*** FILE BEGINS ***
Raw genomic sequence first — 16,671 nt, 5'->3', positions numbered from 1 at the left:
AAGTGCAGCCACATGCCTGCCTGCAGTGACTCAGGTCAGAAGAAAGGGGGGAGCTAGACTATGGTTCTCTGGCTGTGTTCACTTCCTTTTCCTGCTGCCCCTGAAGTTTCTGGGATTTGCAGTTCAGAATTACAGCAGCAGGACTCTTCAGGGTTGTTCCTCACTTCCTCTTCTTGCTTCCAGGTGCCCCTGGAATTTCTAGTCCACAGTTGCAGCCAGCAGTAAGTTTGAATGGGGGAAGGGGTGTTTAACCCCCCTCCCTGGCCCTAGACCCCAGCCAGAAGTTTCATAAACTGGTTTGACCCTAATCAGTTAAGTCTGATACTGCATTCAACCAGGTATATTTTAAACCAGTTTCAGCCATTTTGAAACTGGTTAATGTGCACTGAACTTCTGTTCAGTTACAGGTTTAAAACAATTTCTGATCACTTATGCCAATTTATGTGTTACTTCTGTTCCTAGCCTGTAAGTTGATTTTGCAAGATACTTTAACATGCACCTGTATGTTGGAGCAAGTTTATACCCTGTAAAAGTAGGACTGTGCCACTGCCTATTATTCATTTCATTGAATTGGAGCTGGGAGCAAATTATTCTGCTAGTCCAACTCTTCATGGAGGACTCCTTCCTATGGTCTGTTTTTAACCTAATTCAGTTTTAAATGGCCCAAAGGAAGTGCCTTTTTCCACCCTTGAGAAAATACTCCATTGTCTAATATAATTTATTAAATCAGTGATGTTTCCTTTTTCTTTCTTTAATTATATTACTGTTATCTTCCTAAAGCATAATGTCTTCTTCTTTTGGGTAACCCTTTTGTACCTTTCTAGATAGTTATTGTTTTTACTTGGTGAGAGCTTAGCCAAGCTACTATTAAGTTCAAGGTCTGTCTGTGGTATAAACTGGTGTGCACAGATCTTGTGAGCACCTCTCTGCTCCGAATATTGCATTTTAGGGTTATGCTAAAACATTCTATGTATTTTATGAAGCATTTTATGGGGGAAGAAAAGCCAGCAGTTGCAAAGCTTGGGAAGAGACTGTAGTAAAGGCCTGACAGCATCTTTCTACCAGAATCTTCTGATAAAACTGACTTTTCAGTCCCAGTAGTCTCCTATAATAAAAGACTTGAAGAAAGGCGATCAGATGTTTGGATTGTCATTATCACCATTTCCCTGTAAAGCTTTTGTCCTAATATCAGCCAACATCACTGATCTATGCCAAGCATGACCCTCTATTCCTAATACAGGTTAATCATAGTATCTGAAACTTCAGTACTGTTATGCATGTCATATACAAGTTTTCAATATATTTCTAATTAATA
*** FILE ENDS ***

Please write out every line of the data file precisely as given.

Raw genomic sequence first — 16,671 nt, 5'->3', positions numbered from 1 at the left:
AAGTGCAGCCACATGCCTGCCTGCAGTGACTCAGGTCAGAAGAAAGGGGGGAGCTAGACTATGGTTCTCTGGCTGTGTTCACTTCCTTTTCCTGCTGCCCCTGAAGTTTCTGGGATTTGCAGTTCAGAATTACAGCAGCAGGACTCTTCAGGGTTGTTCCTCACTTCCTCTTCTTGCTTCCAGGTGCCCCTGGAATTTCTAGTCCACAGTTGCAGCCAGCAGTAAGTTTGAATGGGGGAAGGGGTGTTTAACCCCCCTCCCTGGCCCTAGACCCCAGCCAGAAGTTTCATAAACTGGTTTGACCCTAATCAGTTAAGTCTGATACTGCATTCAACCAGGTATATTTTAAACCAGTTTCAGCCATTTTGAAACTGGTTAATGTGCACTGAACTTCTGTTCAGTTACAGGTTTAAAACAATTTCTGATCACTTATGCCAATTTATGTGTTACTTCTGTTCCTAGCCTGTAAGTTGATTTTGCAAGATACTTTAACATGCACCTGTATGTTGGAGCAAGTTTATACCCTGTAAAAGTAGGACTGTGCCACTGCCTATTATTCATTTCATTGAATTGGAGCTGGGAGCAAATTATTCTGCTAGTCCAACTCTTCATGGAGGACTCCTTCCTATGGTCTGTTTTTAACCTAATTCAGTTTTAAATGGCCCAAAGGAAGTGCCTTTTTCCACCCTTGAGAAAATACTCCATTGTCTAATATAATTTATTAAATCAGTGATGTTTCCTTTTTCTTTCTTTAATTATATTACTGTTATCTTCCTAAAGCATAATGTCTTCTTCTTTTGGGTAACCCTTTTGTACCTTTCTAGATAGTTATTGTTTTTACTTGGTGAGAGCTTAGCCAAGCTACTATTAAGTTCAAGGTCTGTCTGTGGTATAAACTGGTGTGCACAGATCTTGTGAGCACCTCTCTGCTCCGAATATTGCATTTTAGGGTTATGCTAAAACATTCTATGTATTTTATGAAGCATTTTATGGGGGAAGAAAAGCCAGCAGTTGCAAAGCTTGGGAAGAGACTGTAGTAAAGGCCTGACAGCATCTTTCTACCAGAATCTTCTGATAAAACTGACTTTTCAGTCCCAGTAGTCTCCTATAATAAAAGACTTGAAGAAAGGCGATCAGATGTTTGGATTGTCATTATCACCATTTCCCTGTAAAGCTTTTGTCCTAATATCAGCCAACATCACTGATCTATGCCAAGCATGACCCTCTATTCCTAATACAGGTTAATCATAGTATCTGAAACTTCAGTACTGTTATGCATGTCATATACAAGTTTTCAATATATTTCTAATTAATA